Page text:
Send to

Choose Destination
See comment in PubMed Commons below
Ann Cardiol Angeiol (Paris). 2003 Feb;52(1):7-14.

[Magnetic resonance imaging early after acute myocardial infarction. A visual analysis of myocardial perfusion based on a 17 segment model].

[Article in French]

Author information

Unité d'IRM, centre hospitalier universitaire de Dijon, hôpital d'enfants, boulevard Maréchal-de-Lattre-de-Tassigny, 21034 Dijon, France.


Magnetic resonance imaging allows an accurate calculation of the left ventricular ejection fraction and left ventricular volumes. Additionally, it makes possible to assess myocardial perfusion after gadolinium chelate injection. Late after the injection, the presence of a myocardial hyper-enhancement can be visualized. The present study has used the 17 segment standardized nomenclature for tomographic imaging of the heart as recommended for all cardiac imaging modalities. Sixty nine patients were studied after a revascularised myocardial infarction. All patients had Timi grade 3 flow in the infarct-related artery after therapy. Regional and global function was studied using cine MR short axis slices. The gadolinium chelate first pass was scored using a 5 level scale reflecting the transmural extent of the segmental myocardial enhancement. The delayed enhancement due to gadolinium accumulation in the myocardium 10 min post injection was scored in the same manner. Left ventricular ejection fraction was 51 +/- 13%. Segmental thickening parameters (systolic thickness, absolute thickening and relative thickening) appeared statistically related to the hypoperfusion and delayed enhancement scores. Absolute myocardial thickening varied from 4.8 +/- 2.7 mm in the myocardial segments free of any delayed enhancement to 2.4 +/- 2.1 mm in segments presenting with a transmural extent of the delayed hyper-enhancement. Scores obtained after gadolinium injection were also well correlated with the global left ventricular function (r = 0.65, p < 0.01 for late enhancement). Magnetic resonance imaging of the heart allows a precise characterisation of revascularised myocardium which makes this technique very attractive for evaluating the treatments designed to improve myocardial microperfusion.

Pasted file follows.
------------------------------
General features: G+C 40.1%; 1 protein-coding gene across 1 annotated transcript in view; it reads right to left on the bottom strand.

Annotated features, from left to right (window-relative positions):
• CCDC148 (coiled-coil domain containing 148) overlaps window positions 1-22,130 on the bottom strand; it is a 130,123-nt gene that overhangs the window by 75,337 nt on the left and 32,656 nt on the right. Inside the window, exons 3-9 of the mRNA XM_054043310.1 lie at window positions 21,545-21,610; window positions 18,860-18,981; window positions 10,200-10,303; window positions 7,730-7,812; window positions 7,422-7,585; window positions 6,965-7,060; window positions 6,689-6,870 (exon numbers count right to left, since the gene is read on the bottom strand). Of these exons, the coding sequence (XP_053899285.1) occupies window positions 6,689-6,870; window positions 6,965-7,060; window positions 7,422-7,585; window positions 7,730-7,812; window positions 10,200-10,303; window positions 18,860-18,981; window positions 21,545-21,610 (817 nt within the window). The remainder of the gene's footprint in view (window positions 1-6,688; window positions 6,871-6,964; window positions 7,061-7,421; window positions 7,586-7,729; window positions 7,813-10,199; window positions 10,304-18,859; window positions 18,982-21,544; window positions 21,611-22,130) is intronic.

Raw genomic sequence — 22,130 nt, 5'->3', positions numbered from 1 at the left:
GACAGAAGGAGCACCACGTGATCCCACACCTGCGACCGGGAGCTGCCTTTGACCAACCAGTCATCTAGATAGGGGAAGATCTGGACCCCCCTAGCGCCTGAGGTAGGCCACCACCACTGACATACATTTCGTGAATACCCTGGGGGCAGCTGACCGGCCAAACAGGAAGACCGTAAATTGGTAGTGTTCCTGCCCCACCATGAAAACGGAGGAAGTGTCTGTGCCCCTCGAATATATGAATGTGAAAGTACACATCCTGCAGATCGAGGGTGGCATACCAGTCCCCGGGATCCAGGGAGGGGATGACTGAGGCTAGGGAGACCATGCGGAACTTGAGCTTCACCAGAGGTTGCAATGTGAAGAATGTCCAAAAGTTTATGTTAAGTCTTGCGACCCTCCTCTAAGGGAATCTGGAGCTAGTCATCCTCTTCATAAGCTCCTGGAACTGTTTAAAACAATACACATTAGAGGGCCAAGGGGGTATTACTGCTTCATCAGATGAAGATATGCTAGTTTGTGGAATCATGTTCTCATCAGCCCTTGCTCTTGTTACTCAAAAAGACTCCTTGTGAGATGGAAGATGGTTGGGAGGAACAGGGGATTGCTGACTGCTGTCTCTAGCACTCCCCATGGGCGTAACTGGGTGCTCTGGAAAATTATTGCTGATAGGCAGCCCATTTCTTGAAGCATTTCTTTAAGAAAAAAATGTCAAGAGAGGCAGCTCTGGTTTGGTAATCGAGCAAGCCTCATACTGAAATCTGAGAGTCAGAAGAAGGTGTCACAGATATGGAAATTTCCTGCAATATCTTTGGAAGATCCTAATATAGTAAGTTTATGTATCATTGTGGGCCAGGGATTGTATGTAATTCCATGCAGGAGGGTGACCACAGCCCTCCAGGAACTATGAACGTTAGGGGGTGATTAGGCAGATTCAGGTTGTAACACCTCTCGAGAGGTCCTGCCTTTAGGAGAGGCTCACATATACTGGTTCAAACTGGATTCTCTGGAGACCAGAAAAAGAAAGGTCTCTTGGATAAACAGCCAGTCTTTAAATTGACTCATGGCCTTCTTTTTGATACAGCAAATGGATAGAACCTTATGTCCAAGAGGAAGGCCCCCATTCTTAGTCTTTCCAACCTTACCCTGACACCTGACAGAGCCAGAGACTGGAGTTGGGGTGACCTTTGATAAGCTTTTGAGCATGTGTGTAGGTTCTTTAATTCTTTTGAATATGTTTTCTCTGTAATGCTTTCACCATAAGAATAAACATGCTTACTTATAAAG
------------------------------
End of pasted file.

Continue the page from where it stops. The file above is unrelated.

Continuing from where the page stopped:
[Indexed for MEDLINE]
PubMed Commons home

PubMed Commons

How to join PubMed Commons

    Supplemental Content

    Loading ...
    Support Center